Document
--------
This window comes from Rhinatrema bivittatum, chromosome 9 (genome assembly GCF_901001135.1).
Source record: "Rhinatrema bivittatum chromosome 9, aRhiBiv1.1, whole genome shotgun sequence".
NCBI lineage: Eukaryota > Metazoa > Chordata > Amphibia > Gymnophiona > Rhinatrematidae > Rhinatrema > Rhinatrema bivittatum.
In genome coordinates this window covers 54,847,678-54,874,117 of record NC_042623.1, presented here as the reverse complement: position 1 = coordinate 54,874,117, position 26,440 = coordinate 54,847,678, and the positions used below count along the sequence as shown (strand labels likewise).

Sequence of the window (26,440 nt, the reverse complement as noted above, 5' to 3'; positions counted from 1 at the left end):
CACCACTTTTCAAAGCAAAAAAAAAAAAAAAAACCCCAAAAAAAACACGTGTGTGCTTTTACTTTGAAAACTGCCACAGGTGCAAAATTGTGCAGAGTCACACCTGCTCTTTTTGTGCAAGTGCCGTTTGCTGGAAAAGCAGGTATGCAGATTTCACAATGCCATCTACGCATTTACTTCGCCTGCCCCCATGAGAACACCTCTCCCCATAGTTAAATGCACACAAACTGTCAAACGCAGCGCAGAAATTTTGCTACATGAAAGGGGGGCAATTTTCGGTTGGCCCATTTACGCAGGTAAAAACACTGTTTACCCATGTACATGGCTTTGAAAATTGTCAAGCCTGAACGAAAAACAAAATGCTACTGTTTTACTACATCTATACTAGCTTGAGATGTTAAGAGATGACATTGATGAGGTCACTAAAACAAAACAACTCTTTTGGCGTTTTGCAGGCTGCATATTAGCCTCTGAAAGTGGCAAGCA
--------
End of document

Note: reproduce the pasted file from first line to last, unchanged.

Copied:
This window comes from Rhinatrema bivittatum, chromosome 9 (genome assembly GCF_901001135.1).
Source record: "Rhinatrema bivittatum chromosome 9, aRhiBiv1.1, whole genome shotgun sequence".
NCBI lineage: Eukaryota > Metazoa > Chordata > Amphibia > Gymnophiona > Rhinatrematidae > Rhinatrema > Rhinatrema bivittatum.
In genome coordinates this window covers 54,847,678-54,874,117 of record NC_042623.1, presented here as the reverse complement: position 1 = coordinate 54,874,117, position 26,440 = coordinate 54,847,678, and the positions used below count along the sequence as shown (strand labels likewise).

Sequence of the window (26,440 nt, the reverse complement as noted above, 5' to 3'; positions counted from 1 at the left end):
CACCACTTTTCAAAGCAAAAAAAAAAAAAAAAACCCCAAAAAAAACACGTGTGTGCTTTTACTTTGAAAACTGCCACAGGTGCAAAATTGTGCAGAGTCACACCTGCTCTTTTTGTGCAAGTGCCGTTTGCTGGAAAAGCAGGTATGCAGATTTCACAATGCCATCTACGCATTTACTTCGCCTGCCCCCATGAGAACACCTCTCCCCATAGTTAAATGCACACAAACTGTCAAACGCAGCGCAGAAATTTTGCTACATGAAAGGGGGGCAATTTTCGGTTGGCCCATTTACGCAGGTAAAAACACTGTTTACCCATGTACATGGCTTTGAAAATTGTCAAGCCTGAACGAAAAACAAAATGCTACTGTTTTACTACATCTATACTAGCTTGAGATGTTAAGAGATGACATTGATGAGGTCACTAAAACAAAACAACTCTTTTGGCGTTTTGCAGGCTGCATATTAGCCTCTGAAAGTGGCAAGCA